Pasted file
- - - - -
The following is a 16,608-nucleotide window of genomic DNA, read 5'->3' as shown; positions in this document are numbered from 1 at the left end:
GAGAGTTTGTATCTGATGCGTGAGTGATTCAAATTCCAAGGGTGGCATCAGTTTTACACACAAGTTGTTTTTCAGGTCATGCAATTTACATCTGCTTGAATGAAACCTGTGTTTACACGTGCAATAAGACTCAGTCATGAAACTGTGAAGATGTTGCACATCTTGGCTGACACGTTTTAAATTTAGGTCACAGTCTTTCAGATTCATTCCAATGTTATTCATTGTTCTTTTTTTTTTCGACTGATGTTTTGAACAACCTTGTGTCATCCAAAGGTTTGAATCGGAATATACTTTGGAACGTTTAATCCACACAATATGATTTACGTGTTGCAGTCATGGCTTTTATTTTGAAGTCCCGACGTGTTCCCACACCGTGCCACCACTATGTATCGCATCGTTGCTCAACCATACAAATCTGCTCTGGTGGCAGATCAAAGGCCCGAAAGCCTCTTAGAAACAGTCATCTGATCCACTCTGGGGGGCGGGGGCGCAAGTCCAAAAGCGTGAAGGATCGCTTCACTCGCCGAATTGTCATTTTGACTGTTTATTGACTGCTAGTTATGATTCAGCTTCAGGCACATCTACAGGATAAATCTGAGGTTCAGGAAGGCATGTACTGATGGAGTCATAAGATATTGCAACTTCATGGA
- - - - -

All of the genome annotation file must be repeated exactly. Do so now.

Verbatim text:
The following is a 16,608-nucleotide window of genomic DNA, read 5'->3' as shown; positions in this document are numbered from 1 at the left end:
GAGAGTTTGTATCTGATGCGTGAGTGATTCAAATTCCAAGGGTGGCATCAGTTTTACACACAAGTTGTTTTTCAGGTCATGCAATTTACATCTGCTTGAATGAAACCTGTGTTTACACGTGCAATAAGACTCAGTCATGAAACTGTGAAGATGTTGCACATCTTGGCTGACACGTTTTAAATTTAGGTCACAGTCTTTCAGATTCATTCCAATGTTATTCATTGTTCTTTTTTTTTTCGACTGATGTTTTGAACAACCTTGTGTCATCCAAAGGTTTGAATCGGAATATACTTTGGAACGTTTAATCCACACAATATGATTTACGTGTTGCAGTCATGGCTTTTATTTTGAAGTCCCGACGTGTTCCCACACCGTGCCACCACTATGTATCGCATCGTTGCTCAACCATACAAATCTGCTCTGGTGGCAGATCAAAGGCCCGAAAGCCTCTTAGAAACAGTCATCTGATCCACTCTGGGGGGCGGGGGCGCAAGTCCAAAAGCGTGAAGGATCGCTTCACTCGCCGAATTGTCATTTTGACTGTTTATTGACTGCTAGTTATGATTCAGCTTCAGGCACATCTACAGGATAAATCTGAGGTTCAGGAAGGCATGTACTGATGGAGTCATAAGATATTGCAACTTCATGGA